Given this background, it was a rude awakening when I realized what the process for medical admission had become as Emily went through it on three occasions. The first year she applied, I was almost sure she would get in to at least a second-tier school. I could not believe it when she was waitlisted at the University of Chicago, one of my Alma Maters, and did not even get interviewed elsewhere. This was our daughter who had been through a highly competitive private high school, had her choice of high profile colleges, did well a Stanford, had stellar MCAT scores, interviewed well, was very personable, and was a product of two academically well-known physicians. We realized fairly early on that any attempt on our part to influence the admissions process through our colleagues would not work but might even hurt her chances. Having two parents on the medical school faculty did not seem to help at the University of Washington, whose admissions committee deigned to invite Emily for an interview during any of her attempts at admission. With absolute certainty, I feel I would have had no chance at admission in today’s environment given my somewhat mediocre college record. The same is true of many of my successful colleagues.
In retrospect, Emily did not demonstrate her desire to be a physician in her applications with sufficient intensity the first year. She applied somewhat late, had not taken optimal science courses to be competitive, and I suspect the schools sensed a lack of commitment in her applications. I also sensed some ambivalence on Emily’s part about whether this was the right path for her given many other easier and more lucrative opportunities available to her. Sensing that lack of total commitment, although disappointed at her not being accepted, I did not feel as badly as I did when she was not accepted during her second admissions attempt. For her third and successful round, she had taken and done well in upper division biology courses at UC Berkeley, had worked with academic mentors, driven up her MCAT scores even further, wrote a superb personal statement, and was accepted at a prestigious school that had not even interviewed her previously. She also developed a real interest in medical science and the caring aspects of medicine that I had not seen previously. This was the year she fully convinced me that she should become a physician and would become a real contributor to medical science.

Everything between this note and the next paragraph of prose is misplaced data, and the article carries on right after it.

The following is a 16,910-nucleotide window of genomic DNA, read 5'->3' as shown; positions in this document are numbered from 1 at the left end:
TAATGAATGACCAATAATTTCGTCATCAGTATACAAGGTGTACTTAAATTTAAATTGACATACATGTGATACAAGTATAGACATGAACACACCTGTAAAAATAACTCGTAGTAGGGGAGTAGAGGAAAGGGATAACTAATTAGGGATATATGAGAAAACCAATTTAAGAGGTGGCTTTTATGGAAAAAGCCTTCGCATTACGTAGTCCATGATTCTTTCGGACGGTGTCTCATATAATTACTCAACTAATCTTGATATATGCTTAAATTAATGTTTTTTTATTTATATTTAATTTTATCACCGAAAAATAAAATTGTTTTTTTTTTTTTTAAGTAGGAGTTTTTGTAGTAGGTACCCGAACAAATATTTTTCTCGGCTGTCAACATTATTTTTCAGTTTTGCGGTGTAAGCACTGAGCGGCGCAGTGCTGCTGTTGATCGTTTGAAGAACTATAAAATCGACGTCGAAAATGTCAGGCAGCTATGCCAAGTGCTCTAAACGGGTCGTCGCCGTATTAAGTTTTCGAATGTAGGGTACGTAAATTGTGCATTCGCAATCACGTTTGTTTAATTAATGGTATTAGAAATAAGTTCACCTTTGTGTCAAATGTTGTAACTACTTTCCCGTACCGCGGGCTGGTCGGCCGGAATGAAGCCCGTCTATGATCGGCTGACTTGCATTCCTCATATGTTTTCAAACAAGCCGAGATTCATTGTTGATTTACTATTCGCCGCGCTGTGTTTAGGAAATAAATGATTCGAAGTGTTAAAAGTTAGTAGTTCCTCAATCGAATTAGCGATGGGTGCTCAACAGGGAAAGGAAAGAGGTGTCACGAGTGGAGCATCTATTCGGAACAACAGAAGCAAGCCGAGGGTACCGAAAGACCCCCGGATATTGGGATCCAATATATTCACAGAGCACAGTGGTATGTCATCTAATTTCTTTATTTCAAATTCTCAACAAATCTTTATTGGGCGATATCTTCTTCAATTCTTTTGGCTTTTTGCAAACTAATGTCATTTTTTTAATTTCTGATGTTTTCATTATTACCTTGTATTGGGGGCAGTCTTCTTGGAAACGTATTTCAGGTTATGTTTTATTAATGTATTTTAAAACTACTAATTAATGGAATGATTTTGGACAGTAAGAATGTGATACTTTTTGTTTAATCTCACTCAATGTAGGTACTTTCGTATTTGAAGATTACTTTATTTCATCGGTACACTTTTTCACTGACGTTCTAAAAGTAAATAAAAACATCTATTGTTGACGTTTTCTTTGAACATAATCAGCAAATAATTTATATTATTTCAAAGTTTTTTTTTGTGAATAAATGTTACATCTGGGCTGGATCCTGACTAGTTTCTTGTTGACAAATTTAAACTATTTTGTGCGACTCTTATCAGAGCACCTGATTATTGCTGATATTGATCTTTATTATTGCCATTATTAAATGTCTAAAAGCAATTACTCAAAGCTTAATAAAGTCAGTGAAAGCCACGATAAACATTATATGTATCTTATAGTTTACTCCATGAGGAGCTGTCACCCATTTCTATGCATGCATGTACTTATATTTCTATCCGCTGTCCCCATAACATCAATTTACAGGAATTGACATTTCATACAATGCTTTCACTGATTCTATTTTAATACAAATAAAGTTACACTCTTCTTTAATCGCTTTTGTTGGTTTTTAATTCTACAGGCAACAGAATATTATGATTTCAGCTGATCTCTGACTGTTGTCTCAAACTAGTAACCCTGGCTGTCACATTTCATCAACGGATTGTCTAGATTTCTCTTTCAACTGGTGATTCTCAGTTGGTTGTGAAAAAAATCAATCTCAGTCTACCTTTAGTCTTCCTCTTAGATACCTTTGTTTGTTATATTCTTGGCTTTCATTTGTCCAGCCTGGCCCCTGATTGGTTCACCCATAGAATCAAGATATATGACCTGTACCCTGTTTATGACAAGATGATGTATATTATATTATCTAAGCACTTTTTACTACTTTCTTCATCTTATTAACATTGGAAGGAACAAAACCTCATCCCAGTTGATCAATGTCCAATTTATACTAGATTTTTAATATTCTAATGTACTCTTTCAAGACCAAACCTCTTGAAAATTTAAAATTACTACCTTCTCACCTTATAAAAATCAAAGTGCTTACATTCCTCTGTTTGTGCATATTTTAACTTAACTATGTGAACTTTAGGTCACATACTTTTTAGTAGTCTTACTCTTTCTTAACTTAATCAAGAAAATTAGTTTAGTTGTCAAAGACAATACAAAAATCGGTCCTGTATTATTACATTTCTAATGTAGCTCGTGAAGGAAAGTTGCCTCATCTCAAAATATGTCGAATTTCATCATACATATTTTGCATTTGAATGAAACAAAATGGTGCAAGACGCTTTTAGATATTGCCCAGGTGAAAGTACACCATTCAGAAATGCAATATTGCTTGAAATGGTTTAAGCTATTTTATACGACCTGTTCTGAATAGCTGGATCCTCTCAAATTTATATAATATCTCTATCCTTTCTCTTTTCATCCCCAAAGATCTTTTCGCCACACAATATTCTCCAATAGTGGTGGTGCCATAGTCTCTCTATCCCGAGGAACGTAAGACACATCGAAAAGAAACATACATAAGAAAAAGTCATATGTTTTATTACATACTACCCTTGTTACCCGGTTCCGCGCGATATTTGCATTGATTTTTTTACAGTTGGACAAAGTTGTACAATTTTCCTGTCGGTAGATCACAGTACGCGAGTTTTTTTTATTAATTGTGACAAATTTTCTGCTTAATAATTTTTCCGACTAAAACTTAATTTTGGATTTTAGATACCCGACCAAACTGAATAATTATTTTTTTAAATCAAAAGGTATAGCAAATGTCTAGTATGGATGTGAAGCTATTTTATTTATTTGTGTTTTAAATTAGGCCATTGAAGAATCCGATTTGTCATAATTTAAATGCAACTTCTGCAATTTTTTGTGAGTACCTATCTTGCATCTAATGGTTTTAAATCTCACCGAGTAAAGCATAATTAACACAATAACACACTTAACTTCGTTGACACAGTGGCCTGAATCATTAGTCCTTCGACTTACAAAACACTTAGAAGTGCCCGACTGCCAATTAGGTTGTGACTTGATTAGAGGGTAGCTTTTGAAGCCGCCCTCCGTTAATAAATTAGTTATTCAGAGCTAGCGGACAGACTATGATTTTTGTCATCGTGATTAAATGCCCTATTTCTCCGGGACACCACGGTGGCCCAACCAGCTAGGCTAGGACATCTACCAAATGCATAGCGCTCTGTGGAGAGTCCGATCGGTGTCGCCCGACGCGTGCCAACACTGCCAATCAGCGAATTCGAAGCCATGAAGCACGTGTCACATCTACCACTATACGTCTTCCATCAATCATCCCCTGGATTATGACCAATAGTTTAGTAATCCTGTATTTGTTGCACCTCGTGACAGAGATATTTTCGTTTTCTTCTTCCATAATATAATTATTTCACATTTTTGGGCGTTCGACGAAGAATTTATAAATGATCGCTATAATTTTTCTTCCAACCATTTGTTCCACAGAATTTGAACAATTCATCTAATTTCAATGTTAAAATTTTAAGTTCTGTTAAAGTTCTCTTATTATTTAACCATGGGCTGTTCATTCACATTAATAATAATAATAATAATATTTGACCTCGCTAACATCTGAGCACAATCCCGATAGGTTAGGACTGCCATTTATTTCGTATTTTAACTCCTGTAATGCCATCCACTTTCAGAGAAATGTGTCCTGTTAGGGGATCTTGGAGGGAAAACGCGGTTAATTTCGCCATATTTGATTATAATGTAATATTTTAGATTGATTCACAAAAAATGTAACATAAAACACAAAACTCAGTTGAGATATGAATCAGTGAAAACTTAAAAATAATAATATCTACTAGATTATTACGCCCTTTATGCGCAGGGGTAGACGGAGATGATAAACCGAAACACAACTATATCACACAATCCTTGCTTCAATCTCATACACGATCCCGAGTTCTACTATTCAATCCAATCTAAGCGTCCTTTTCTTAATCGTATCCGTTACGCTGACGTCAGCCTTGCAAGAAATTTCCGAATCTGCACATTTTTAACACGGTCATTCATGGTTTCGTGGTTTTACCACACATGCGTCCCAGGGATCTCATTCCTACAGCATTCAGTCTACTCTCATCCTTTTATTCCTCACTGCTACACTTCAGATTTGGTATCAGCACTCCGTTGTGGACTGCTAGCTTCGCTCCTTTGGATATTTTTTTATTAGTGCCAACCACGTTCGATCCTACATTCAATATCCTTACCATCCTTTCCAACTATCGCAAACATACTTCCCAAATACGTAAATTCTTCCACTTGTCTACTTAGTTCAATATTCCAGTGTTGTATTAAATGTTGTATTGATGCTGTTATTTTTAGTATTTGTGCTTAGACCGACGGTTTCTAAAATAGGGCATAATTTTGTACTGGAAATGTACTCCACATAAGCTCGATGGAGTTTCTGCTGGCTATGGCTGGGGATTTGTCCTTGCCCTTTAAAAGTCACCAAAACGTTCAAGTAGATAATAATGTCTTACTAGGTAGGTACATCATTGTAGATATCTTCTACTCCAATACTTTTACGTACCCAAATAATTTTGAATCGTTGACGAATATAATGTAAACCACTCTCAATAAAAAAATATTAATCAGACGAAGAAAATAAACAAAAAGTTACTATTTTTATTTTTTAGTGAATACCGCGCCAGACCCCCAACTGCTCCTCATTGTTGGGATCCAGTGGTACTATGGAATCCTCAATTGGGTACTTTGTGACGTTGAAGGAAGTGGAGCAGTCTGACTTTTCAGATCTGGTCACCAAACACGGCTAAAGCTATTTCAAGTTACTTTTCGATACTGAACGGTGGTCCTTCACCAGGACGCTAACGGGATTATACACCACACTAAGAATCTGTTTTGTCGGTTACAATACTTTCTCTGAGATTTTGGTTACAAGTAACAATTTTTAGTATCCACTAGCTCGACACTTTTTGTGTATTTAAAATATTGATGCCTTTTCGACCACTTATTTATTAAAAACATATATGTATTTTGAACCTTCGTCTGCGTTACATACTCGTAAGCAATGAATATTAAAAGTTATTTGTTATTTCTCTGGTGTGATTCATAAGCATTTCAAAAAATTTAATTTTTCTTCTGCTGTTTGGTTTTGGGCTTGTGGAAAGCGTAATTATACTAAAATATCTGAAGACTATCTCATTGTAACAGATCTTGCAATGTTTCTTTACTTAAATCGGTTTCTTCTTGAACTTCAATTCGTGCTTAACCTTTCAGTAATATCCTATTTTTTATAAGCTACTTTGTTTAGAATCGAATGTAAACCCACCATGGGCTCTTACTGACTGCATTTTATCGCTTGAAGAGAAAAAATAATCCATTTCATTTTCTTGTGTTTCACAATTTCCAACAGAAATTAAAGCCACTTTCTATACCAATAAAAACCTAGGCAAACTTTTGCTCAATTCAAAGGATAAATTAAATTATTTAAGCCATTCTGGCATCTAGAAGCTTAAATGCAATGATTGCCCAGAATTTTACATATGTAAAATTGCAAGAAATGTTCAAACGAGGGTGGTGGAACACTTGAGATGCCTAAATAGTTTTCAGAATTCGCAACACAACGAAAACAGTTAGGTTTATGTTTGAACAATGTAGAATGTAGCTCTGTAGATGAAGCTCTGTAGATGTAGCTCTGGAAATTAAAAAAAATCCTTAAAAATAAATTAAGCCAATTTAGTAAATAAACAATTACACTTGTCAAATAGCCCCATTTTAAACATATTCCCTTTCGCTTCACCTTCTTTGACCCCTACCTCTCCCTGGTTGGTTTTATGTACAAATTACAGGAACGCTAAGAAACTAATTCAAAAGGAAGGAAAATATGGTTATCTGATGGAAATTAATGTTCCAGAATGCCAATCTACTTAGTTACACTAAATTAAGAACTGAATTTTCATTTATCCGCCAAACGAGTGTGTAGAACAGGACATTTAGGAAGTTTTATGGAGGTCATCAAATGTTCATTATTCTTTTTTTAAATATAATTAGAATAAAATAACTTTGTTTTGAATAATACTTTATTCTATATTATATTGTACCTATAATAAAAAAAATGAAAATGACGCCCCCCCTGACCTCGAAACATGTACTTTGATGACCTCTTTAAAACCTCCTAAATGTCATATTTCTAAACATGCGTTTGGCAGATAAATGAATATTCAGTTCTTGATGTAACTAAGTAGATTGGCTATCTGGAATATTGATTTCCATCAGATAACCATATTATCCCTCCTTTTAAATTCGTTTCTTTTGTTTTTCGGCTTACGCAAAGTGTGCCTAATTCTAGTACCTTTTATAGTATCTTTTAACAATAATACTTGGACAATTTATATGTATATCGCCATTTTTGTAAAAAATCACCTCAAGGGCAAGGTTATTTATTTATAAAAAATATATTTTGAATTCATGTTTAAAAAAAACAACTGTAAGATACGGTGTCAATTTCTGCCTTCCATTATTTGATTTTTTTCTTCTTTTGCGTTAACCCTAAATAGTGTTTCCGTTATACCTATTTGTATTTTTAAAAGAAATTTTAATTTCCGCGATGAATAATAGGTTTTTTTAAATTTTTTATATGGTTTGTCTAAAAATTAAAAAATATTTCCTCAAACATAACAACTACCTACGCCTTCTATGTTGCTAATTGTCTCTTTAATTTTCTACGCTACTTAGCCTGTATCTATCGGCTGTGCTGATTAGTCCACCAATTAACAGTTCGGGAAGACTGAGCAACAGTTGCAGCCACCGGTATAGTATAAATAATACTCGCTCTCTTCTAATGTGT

Looking back on the process from a parent’s perspective, I feel that nothing we could have done differently would have had an influence on the process. The drive to become a physician and to make whatever sacrifices are necessary needs to be an internal one. Perhaps, as a parent, it may be useful to stand back and ask yourself, is this really what my child wants to do with their life? Are they really willing to go into debt, take on 6-8 years of onerous training, and sacrifice of personal time that it takes to become a physician? If the answer is affirmative, then the only advice I can offer is to be supportive as a child takes on this highly challenging process, of which the application is only the beginning.
The trials and tribulations of this process definitively ended at the White Coat Investiture ceremony on a beautiful day in LA. This was a very emotional event for Emily and our family and symbolized a major life transition. Emily was now entering the ancient “priesthood” of Medicine and would soon be not only our child, but also a colleague. There are still many choices to make and competitive hurdles to jump and I look forward to providing whatever support, advice, or assistance Emily needs in deciding on her own career pathway.
Dr. Jack Singer is a founder of CTI BioPharma and currently serves as the Company’s Executive Vice President, Global Medical Affairs and Translational Medicine. Prior to joining CTI, Dr. Singer was Professor of Medicine at the University of Washington and full Member of the Fred Hutchinson Cancer Research Center. From 1975 to 1992, he was the Chief of Medical Oncology at the Veterans Administration Medical Center in Seattle. Dr. Singer received his M.D. from State University of New York, Downstate Medical College.
The views and opinions expressed in this article are those of the author and do not necessarily reflect the views of ProspectiveDoctor. Follow ProspectiveDoctor on Twitter @ProspectiveDr